I claim: 1. A writing instrument of the type comprising a reservoir for charging dense ink having an air-intake and a free ball tip located in a corresponding setting and fed through a single conduit derived from said reservoir, wherein said ball setting is constituted by channels provided in the walls thereof and leading from said conduit to the sides of the setting socket, said channels being spaced so as to remain in alternate relation with bearing seats for said ball in said setting.

2. A writing instrument of the type comprising a reservoir for charging dense ink having an air-intake and a free ball tip located in a corresponding setting and fed through a single conduit derived from said reservoir, wherein said ball setting is constituted by channels provided in the walls thereof and leading from said conduit to the sides of the setting socket, said channels being spaced so as to remain in alternate relation with bearing seats for said ball in said setting, the virtual axis of said single conduit concurring to the centre of said ball and being branched by means of channels formed in the seat of said free ball.

3. A writing instrument of the type comprising a reservoir for charging dense ink having an air-intake and a free ball tip located in a cor2,89 responding setting and fed through a single conduit derived from said reservoir, wherein said ball setting is constituted by radial channels provided in the walls thereof and leading from said conduit to the sides of the setting socket, said channels being spaced so as to remain in alternate relation with bearing seats for said ball in said setting.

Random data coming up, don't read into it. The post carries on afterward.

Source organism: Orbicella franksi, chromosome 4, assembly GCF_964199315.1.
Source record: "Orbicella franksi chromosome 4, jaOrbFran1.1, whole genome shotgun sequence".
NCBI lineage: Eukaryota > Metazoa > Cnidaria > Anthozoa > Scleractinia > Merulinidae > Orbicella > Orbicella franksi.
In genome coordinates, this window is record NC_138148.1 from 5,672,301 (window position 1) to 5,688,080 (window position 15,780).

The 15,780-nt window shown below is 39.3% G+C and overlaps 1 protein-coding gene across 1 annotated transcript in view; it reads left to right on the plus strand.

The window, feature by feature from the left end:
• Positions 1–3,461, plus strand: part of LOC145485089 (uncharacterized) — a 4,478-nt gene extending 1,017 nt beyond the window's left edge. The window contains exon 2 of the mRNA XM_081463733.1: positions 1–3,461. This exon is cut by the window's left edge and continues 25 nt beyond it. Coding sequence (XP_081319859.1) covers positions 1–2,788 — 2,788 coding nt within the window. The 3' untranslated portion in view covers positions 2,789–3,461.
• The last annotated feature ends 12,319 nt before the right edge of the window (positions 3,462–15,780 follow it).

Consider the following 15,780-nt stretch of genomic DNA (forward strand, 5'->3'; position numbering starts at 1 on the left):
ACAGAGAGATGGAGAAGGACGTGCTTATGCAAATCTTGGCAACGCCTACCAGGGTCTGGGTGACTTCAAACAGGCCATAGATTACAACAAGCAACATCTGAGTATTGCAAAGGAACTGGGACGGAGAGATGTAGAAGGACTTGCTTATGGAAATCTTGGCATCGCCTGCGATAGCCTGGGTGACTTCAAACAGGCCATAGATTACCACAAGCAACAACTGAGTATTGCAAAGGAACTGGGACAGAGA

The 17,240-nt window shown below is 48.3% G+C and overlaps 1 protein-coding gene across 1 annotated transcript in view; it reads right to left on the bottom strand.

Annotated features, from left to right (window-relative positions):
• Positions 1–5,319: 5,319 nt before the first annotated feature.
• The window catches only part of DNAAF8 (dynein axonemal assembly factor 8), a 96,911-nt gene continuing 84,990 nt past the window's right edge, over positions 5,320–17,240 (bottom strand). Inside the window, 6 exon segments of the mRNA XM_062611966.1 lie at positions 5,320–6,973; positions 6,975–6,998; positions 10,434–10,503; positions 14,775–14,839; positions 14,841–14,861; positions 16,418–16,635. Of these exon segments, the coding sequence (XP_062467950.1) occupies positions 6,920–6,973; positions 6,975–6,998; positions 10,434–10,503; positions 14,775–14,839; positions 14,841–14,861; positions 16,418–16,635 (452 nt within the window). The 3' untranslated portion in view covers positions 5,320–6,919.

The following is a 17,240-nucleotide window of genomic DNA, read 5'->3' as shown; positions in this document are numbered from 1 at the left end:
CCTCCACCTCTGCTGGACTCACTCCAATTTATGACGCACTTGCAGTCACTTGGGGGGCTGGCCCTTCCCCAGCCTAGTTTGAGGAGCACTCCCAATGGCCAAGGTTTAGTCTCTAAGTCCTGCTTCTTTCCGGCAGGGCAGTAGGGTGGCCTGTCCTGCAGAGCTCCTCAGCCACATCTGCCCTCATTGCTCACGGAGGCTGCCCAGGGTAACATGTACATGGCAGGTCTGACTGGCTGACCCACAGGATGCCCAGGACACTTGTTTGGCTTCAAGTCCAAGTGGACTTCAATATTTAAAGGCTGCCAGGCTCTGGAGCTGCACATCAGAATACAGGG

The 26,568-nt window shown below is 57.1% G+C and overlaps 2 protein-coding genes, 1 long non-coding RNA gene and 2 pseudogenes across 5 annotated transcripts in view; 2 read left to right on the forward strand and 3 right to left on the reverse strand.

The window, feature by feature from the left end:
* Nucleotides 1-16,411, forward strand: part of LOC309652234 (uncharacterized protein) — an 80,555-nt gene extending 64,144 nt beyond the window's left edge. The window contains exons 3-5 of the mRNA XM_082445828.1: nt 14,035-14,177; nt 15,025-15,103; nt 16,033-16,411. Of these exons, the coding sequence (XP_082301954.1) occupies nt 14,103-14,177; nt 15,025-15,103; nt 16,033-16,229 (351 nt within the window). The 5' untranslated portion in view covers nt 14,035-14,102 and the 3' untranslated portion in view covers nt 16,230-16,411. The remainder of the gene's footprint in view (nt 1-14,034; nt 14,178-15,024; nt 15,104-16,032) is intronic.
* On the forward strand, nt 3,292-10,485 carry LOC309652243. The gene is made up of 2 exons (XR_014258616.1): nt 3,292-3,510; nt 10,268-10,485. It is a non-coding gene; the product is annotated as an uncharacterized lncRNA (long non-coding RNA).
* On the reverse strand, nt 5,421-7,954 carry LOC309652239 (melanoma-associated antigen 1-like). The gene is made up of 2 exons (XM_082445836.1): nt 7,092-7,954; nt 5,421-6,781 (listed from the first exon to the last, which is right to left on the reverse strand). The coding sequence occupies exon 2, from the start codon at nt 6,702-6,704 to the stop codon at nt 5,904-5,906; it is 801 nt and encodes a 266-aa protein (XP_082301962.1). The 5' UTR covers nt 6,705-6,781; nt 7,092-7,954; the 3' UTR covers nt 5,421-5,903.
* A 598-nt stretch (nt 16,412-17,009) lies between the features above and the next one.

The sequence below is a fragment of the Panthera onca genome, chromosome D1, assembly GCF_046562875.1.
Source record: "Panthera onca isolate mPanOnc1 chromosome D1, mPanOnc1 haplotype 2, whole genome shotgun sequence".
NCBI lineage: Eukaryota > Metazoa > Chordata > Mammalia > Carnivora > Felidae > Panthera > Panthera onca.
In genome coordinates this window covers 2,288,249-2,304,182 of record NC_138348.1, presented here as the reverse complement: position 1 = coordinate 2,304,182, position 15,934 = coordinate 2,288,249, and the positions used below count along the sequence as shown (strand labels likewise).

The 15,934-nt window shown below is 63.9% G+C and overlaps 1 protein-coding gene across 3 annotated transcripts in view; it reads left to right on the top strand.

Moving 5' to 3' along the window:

4. A writing instrument of the type comprising a reservoir for charging'dense ink having an 1 air-intake and a free ball tip located in a corresponding setting and fed through a single conduit derived from said reservoir, wherein said ball setting is constituted by channels provided in the walls thereof and leading from said con- 1 duit to the sides of the setting socket, said channels being spaced so as to remain in alternate relation with bearing seats for said ball in said setting, said single conduit being capillary and of cylindrical section, and acquiring in the vicinity 2 of the ball a frusto-conical shape terminating in radial channels located in alternate relation with bearing seats for said body.

5. A writing instrument as claimed in claim 4, wherein said channels are in the shape of di- 2 hedral angles, said channels ending in conjugate relation with the concave for si said ball, so that the depth of said channel, relative to the surface of said ball, will form ink branch veins extending to the vicinity of the end of the setting for said 3 ball.

6. A writing instrument of the type comprising a reservoir for charging dense ink having an air-intake and a free ball tip located in a corresponding setting and fed through a single con- ;'* duit derived from said reservoir, wherein said ball setting is constituted by channels provided in the walls thereof and leading from said conduit to the sides of the setting socket, said channels being spaced so as to remain in alternate 'o relation with bearing seats, for said ball in said setting, said single conduit being provided with a bottle-neck portion or zone of smaller internal section located in the vicinity of said ball, said bottle-neck portion being branched, upon reach- 45 ing said ball-bearing piece, 'by means of said channels.